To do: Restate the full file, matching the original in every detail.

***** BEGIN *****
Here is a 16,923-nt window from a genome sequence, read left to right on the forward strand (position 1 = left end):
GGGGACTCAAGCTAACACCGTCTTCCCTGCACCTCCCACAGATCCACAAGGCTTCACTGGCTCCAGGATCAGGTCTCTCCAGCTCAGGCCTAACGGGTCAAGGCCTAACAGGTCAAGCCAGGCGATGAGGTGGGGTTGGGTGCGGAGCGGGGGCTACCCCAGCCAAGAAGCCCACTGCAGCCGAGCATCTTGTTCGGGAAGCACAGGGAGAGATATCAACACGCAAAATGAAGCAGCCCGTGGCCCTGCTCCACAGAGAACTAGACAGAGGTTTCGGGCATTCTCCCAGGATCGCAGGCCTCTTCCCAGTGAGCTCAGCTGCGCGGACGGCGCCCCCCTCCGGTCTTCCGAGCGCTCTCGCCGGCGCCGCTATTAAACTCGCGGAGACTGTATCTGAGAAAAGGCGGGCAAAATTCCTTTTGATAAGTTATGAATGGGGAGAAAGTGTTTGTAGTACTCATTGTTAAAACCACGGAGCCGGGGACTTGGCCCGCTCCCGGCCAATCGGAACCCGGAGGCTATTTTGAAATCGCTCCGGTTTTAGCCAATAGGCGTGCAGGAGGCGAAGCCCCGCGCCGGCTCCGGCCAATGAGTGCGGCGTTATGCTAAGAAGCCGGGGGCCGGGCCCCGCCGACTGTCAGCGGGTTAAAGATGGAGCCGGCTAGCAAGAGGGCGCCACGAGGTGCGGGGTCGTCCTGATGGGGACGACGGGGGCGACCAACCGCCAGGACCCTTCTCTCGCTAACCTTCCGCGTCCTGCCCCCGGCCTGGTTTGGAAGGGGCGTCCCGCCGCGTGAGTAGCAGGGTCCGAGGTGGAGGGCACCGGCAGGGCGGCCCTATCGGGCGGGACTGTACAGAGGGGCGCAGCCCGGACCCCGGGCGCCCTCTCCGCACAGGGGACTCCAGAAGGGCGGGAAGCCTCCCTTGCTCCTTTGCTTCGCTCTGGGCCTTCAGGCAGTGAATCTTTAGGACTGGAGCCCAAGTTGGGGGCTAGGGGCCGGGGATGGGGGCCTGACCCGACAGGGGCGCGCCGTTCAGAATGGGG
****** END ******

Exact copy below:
Here is a 16,923-nt window from a genome sequence, read left to right on the forward strand (position 1 = left end):
GGGGACTCAAGCTAACACCGTCTTCCCTGCACCTCCCACAGATCCACAAGGCTTCACTGGCTCCAGGATCAGGTCTCTCCAGCTCAGGCCTAACGGGTCAAGGCCTAACAGGTCAAGCCAGGCGATGAGGTGGGGTTGGGTGCGGAGCGGGGGCTACCCCAGCCAAGAAGCCCACTGCAGCCGAGCATCTTGTTCGGGAAGCACAGGGAGAGATATCAACACGCAAAATGAAGCAGCCCGTGGCCCTGCTCCACAGAGAACTAGACAGAGGTTTCGGGCATTCTCCCAGGATCGCAGGCCTCTTCCCAGTGAGCTCAGCTGCGCGGACGGCGCCCCCCTCCGGTCTTCCGAGCGCTCTCGCCGGCGCCGCTATTAAACTCGCGGAGACTGTATCTGAGAAAAGGCGGGCAAAATTCCTTTTGATAAGTTATGAATGGGGAGAAAGTGTTTGTAGTACTCATTGTTAAAACCACGGAGCCGGGGACTTGGCCCGCTCCCGGCCAATCGGAACCCGGAGGCTATTTTGAAATCGCTCCGGTTTTAGCCAATAGGCGTGCAGGAGGCGAAGCCCCGCGCCGGCTCCGGCCAATGAGTGCGGCGTTATGCTAAGAAGCCGGGGGCCGGGCCCCGCCGACTGTCAGCGGGTTAAAGATGGAGCCGGCTAGCAAGAGGGCGCCACGAGGTGCGGGGTCGTCCTGATGGGGACGACGGGGGCGACCAACCGCCAGGACCCTTCTCTCGCTAACCTTCCGCGTCCTGCCCCCGGCCTGGTTTGGAAGGGGCGTCCCGCCGCGTGAGTAGCAGGGTCCGAGGTGGAGGGCACCGGCAGGGCGGCCCTATCGGGCGGGACTGTACAGAGGGGCGCAGCCCGGACCCCGGGCGCCCTCTCCGCACAGGGGACTCCAGAAGGGCGGGAAGCCTCCCTTGCTCCTTTGCTTCGCTCTGGGCCTTCAGGCAGTGAATCTTTAGGACTGGAGCCCAAGTTGGGGGCTAGGGGCCGGGGATGGGGGCCTGACCCGACAGGGGCGCGCCGTTCAGAATGGGG